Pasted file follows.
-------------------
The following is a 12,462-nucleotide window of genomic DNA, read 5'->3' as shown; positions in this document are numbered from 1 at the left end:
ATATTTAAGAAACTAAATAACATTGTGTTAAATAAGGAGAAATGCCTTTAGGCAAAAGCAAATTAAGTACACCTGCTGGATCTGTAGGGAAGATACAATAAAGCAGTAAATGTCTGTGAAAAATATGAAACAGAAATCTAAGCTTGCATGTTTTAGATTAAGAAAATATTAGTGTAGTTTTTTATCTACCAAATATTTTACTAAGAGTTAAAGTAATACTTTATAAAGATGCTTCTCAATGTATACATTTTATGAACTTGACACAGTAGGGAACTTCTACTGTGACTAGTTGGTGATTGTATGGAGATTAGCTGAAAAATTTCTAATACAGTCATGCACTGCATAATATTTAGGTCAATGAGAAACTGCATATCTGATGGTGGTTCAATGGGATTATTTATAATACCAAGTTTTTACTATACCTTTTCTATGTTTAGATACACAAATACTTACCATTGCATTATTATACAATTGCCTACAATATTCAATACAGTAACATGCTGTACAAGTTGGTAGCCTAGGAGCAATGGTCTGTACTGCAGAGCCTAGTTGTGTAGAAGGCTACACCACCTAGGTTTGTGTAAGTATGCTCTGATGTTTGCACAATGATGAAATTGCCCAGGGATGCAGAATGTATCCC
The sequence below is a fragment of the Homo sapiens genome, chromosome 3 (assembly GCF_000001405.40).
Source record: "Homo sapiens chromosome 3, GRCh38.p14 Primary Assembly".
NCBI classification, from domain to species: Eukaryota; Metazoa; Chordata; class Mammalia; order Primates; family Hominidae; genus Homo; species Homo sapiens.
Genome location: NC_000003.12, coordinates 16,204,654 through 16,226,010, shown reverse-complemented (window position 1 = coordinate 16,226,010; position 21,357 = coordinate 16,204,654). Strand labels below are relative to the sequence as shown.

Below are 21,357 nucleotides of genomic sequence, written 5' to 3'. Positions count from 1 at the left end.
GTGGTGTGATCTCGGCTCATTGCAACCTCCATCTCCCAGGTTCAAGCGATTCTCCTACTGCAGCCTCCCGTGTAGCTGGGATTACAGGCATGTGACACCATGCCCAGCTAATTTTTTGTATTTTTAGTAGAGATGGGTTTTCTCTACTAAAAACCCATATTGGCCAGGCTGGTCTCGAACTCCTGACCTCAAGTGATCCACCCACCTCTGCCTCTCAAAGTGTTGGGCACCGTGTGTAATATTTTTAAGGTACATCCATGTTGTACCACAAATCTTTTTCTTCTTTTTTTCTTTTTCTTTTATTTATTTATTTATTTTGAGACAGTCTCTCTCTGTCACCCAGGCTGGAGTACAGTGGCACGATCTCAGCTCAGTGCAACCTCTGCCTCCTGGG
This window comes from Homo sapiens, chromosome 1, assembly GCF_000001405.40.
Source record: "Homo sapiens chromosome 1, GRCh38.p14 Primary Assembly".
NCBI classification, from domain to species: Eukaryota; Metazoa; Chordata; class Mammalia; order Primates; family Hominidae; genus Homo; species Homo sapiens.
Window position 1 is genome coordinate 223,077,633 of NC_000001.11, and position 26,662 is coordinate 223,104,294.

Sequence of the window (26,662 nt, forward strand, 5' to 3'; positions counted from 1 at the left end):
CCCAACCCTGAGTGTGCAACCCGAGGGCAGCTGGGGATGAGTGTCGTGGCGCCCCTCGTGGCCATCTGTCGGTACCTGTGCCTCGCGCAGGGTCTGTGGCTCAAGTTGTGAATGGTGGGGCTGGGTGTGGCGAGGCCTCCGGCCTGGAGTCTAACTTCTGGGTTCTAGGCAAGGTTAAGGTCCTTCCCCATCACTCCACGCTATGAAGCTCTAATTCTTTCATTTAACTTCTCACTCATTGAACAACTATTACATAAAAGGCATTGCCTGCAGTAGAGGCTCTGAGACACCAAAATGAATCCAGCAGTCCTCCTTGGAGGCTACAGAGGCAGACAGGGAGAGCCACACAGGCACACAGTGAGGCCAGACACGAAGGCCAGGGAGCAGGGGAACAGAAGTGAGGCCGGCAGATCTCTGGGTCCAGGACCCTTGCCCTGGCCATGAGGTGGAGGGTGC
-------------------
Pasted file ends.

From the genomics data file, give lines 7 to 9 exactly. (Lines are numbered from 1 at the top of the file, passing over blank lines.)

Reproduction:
Below are 21,357 nucleotides of genomic sequence, written 5' to 3'. Positions count from 1 at the left end.
GTGGTGTGATCTCGGCTCATTGCAACCTCCATCTCCCAGGTTCAAGCGATTCTCCTACTGCAGCCTCCCGTGTAGCTGGGATTACAGGCATGTGACACCATGCCCAGCTAATTTTTTGTATTTTTAGTAGAGATGGGTTTTCTCTACTAAAAACCCATATTGGCCAGGCTGGTCTCGAACTCCTGACCTCAAGTGATCCACCCACCTCTGCCTCTCAAAGTGTTGGGCACCGTGTGTAATATTTTTAAGGTACATCCATGTTGTACCACAAATCTTTTTCTTCTTTTTTTCTTTTTCTTTTATTTATTTATTTATTTTGAGACAGTCTCTCTCTGTCACCCAGGCTGGAGTACAGTGGCACGATCTCAGCTCAGTGCAACCTCTGCCTCCTGGG
This window comes from Homo sapiens, chromosome 1, assembly GCF_000001405.40.